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Today’s Musings: My Tribute to Bob Marley

April 17, 2009
Ahead of tomorrow’s “What I’m listening to this week”, I wanted to take a moment to acknowledge my love of reggae music and especially Bob Marley. I first started listening to Bob Marley in college – granted, as most do – when one of my roommates ordered the Songs of Freedom box set we kept seeing advertised on TV in the middle of the night. Needless to say, it was our first experience with reggae, and that brilliance became the obsession of our lives for years as we expanded our Bob collection. Between myself and my husband, and our now former roommate, we own either the album or the live concert of literally every Bob Marley album…and that’s a lot.

It’s been said many times before, but there’s no better way of putting it: Bob is a completely transcendent figure. If you’re a conscientious citizen, you can’t not feel the power of his lyrics and rhythm of his songs, and even if you’re not, there’s something for you. It was Bob’s music that helped shape my world view at a developmental time in my life and I truly learned something valuable from it. Reggae was the first music I obsessed over, Bob the first music idol (no, NKOTB doesn’t count), and even our dog is named Marley. And yeah, that movie pissed me off.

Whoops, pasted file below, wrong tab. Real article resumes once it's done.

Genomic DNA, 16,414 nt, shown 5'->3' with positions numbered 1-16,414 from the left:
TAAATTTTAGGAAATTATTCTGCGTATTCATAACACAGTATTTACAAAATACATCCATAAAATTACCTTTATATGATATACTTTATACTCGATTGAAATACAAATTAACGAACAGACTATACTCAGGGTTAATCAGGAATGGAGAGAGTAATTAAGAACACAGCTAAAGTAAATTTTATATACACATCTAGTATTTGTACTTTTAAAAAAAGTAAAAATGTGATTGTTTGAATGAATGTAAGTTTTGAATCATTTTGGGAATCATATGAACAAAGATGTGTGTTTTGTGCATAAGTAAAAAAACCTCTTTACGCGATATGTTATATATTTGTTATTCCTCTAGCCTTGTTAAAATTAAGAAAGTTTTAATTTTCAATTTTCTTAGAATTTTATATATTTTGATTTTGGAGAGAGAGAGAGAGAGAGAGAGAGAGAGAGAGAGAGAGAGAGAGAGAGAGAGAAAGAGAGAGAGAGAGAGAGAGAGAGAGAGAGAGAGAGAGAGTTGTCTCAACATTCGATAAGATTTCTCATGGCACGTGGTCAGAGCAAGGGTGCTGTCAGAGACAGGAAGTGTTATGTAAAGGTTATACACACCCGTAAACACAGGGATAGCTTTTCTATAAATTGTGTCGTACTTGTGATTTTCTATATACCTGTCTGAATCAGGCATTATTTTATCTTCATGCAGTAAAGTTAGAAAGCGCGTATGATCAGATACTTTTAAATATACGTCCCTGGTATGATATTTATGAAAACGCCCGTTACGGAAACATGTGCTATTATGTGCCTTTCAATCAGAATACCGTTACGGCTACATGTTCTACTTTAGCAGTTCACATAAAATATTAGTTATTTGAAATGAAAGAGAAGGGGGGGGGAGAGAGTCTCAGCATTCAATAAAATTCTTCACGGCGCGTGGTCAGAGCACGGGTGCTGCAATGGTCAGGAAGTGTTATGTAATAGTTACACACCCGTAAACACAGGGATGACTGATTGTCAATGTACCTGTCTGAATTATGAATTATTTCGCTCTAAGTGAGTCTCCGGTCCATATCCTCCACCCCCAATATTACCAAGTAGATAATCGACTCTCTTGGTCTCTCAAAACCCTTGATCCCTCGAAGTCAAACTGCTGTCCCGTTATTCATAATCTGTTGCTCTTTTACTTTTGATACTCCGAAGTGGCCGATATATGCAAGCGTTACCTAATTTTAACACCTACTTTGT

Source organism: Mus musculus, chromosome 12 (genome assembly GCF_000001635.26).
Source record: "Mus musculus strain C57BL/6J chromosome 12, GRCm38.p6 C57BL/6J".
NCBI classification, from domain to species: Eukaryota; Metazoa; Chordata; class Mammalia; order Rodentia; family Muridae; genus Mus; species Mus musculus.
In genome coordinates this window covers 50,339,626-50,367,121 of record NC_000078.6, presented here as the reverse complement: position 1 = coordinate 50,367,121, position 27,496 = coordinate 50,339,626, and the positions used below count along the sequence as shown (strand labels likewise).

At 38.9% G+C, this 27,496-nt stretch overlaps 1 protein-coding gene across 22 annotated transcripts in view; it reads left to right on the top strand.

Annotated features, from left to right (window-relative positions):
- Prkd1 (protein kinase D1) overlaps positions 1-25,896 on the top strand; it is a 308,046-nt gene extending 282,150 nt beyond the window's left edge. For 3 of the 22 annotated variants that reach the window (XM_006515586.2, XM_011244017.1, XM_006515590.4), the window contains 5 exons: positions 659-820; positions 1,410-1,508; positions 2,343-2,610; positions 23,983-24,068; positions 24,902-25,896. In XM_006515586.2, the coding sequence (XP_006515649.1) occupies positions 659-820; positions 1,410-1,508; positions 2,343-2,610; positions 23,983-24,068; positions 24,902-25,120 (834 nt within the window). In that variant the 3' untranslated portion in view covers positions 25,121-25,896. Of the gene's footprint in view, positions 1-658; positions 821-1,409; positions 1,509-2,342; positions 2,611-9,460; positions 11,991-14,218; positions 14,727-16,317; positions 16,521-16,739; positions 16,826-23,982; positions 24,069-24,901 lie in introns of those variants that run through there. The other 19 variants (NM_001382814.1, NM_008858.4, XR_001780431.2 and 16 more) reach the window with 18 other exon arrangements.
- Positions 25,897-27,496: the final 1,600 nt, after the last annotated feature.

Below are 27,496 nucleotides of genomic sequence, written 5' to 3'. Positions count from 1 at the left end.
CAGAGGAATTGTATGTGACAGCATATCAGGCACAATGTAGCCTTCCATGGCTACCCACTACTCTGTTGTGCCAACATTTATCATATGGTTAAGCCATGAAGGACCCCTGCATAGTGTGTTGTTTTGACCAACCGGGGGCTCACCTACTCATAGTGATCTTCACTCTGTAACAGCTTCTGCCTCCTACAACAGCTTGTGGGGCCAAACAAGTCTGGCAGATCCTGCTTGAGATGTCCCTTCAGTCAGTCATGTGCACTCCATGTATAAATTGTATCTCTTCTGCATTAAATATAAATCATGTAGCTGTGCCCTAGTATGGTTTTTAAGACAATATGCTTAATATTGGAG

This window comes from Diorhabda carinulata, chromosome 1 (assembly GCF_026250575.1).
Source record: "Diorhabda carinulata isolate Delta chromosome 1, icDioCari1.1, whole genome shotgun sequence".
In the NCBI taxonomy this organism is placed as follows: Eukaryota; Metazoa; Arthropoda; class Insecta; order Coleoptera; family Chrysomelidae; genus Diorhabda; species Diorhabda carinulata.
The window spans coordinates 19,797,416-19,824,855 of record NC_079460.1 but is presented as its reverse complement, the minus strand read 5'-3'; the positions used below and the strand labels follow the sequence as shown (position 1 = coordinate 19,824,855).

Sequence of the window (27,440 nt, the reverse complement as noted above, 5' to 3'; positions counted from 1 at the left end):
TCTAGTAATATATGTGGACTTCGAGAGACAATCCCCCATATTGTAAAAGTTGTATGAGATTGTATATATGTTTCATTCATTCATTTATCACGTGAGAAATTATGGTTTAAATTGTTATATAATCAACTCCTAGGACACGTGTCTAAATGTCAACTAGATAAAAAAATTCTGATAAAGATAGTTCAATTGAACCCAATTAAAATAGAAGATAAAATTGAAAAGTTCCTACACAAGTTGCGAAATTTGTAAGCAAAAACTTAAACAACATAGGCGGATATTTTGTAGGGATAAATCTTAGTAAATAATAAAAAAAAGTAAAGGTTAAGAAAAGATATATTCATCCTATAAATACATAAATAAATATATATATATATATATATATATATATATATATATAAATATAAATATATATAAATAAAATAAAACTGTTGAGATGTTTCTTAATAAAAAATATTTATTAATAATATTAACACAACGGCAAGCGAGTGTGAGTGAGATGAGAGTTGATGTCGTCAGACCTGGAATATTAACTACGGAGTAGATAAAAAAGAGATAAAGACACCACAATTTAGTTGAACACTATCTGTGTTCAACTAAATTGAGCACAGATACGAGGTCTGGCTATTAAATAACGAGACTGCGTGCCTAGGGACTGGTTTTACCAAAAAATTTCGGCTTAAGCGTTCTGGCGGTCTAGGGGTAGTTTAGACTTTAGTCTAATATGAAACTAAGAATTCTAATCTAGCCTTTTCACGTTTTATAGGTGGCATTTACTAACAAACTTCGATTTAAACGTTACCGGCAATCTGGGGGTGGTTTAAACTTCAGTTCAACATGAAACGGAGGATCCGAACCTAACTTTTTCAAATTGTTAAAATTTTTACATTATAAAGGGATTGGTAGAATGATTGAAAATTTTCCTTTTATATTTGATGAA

Since college, I’ve obviously expanded my musical tastes, but reggae is omnipresent in my playlists, we still regularly go to Reggae Festivals, and seek out new reggae artists. Finding great reggae is hard because the genre is filled with imitators who not only copy Bob’s message a little too closely, but also his incredible stage presence. Nevertheless, there are amazing up-and-comers, as well as other founders of reggae, who will surely be featured on this blog.

The main reason for this post is to pay tribute to Bob as the main artist who delivered reggae to a broader audience before I start discussing other reggae albums. Most other reggae artists lie in the wake of what he created and even though I most likely won’t be reviewing many Bob albums for my blog, my brain will always subconsciously compare other reggae artists to him, unfairly or not. Consider yourselves warned. Now, onward and upward!

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